BAKHT KHAN: (1797–13 May 1859) a Pashtun belonging to the Yousafzai tribe found in Pakistan, and eastern parts of Afghanistan was commander-in-chief of the rebel forces in Delhi during the Indian Rebellion of 1857. Born in Bijnor, Rohilkhand and later became a subedar in the army of the East India Company, and had over 40 years of experience in the Bengal horse artillery and First Anglo-Afghan War.
When Subedar Bahadur Khan heard of the rebellion in Meerut, he proceeded towards Delhi to support Bahadur Shah Zafar’s army with the Bareilly Brigade which included- four regiments of Bengal Native Infantry, one cavalry regiment and an artillery battery. By the time he reached Delhi Bahadur Shah Zafar was proclaimed Emperor of India. Bahadur Shah gave him the title of Saheb-e-Alam Bahadur, or Lord Governor General making him the virtual commander of the sepoy forces.
Bakht Khan had to overcome many problems – the first and foremost being financial, to solve it he obtained the Emperor’s authority to collect taxes. The second problem was logistics – which became more acute with the passage of time. The British had many spies and agents in the city who were constantly pressurizing Bahadur Shah to surrender. The rebels’ lacked the organization, supplies and military strength. On 14 September, the British assaulted Kashmiri Gate, Bahadur Shah fled to Humayun’s Tomb before surrendering to the British against Bakht Khan’s advice, on 20 September 1857. The emperor was arrested and the Mughal princes were executed.
On 13 May 1859, Bakht Khan was mortally wounded and died. He was buried in the graveyard of Nanser, then part of Swat; now in District Buner, Khyber Pakhtunkhwa Province of Pakistan.
NANA SAHIB: Balaji Bajirao Peshwa also known as Nana Saheb was a Peshwa (prime minister) of the Maratha Empire in India. Nana Saheb’s childhood associates included Tatya Tope, Azimullah Khan and Manikarnika Tambe who later became famous as Rani Lakshmibai of Jhansi. Tatya Tope was Nana Saheb’s fencing master while Azimullah Khan later became the dewan in Nana Saheb’s court. After the death of King Baji Rao II, as his adopted child Nana Saheb was eligible for the Maratha thrown and annual pension of £80,000 from the East India Company. However, the Company stopped the pension on the grounds that he was not a natural born heir. Nana, was greatly offended by this and sent Azimullah Khan as an envoy to England to plead his case before the British Government. However, Azimullah Khan returned back to India disappointed in 1855. Nana Sahib silently held this as a grudge so he bluffed Charles Hillersdon, the Collector of Cawnpore into believing that he would assemble a force of 1,500 soldiers to support the British, in case the rebellion spread to Cawnpore. In June 1857, when the rebel soldiers attacked Cawnpore, the British troops had to take refuge in the northern part of the town. Amid the chaos, Nana and his men entered the British magazine. The soldiers of the 53rd Native Infantry, guarding the weapons didn’t resist as they thought that Nana had come to guard the weaponry on behalf of the Company. However, Nana Saheb has other things in mind and announced his support for Bahadur Shah and his rebel soldiers. Nana Saheb is remembered even today for his leadership in the 1857 uprising. Nana Saheb’s rebels forced the British garrison to surrender and controlled Cawnpore for a few days till the British defeated his forces and regained Cawnpore. Nana Saheb escaped to Nepal where he is believed to have died.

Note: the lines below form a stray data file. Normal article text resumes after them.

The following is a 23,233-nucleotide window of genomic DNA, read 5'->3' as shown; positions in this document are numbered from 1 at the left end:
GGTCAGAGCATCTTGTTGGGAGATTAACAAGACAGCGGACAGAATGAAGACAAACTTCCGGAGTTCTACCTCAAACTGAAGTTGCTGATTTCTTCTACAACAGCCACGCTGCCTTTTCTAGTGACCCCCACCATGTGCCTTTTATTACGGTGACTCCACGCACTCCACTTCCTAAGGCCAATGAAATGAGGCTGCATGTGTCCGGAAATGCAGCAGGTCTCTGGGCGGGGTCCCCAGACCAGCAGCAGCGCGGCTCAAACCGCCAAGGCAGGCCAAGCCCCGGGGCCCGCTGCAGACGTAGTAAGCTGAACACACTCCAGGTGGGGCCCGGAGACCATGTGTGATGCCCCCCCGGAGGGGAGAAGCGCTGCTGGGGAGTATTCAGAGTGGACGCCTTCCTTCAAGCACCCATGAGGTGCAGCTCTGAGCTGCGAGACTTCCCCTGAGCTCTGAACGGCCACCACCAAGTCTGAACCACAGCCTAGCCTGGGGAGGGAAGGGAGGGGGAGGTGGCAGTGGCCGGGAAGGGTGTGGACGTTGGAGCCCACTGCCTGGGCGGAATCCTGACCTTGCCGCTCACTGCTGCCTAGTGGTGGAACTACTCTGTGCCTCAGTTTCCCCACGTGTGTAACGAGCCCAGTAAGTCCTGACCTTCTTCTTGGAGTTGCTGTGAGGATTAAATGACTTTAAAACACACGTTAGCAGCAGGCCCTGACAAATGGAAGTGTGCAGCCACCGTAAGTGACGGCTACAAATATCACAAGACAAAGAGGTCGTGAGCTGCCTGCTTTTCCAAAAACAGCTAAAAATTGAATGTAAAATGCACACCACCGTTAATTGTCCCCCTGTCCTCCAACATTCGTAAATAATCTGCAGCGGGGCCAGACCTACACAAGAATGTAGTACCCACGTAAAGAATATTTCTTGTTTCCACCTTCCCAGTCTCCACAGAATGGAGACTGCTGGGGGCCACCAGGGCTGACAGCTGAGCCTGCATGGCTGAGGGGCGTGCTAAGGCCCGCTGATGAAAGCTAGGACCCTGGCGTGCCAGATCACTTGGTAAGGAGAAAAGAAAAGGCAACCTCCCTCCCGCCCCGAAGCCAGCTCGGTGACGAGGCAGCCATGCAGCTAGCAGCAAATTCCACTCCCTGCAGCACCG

KUNWAR SINGH – Born to the Maharaja and Maharani of Jagdispur (currently Bhojpur District, Bihar) Kunwar Singh was one of the prominent leaders of the first war of independence in Bihar. He was 80 year old when he occupied Azamgarh (now in UP) and despite being badly injured defeated the British forces led by Captain le Grand in a battle near Jagdispur. Kunwar Singh took charge of the sepoys stationed at Danapur cantt and laid siege of the district headquarters at Arrah till the British forces under Major Vincent Eyre recaptured Arrah and ransacked Jagdispur. A master in the art of guerrilla warfare Kunwar Singh kept harassing the British forces for almost a year. Once, while crossing the Ganga River, Kunwar Singh was shot at by the British. The bullet hit his wrist. The 80-year old Kunwar Singh, unwaveringly cut off his hand but died of injuries three days later on 26 April 1858 passing on the mantle to his successor and brother Amar Singh II. He is remembers even today as Veer Kunwar Singh because of his courageous fights against the British despite the odds against him. In 1966, the Government of India released a stamp in his honour.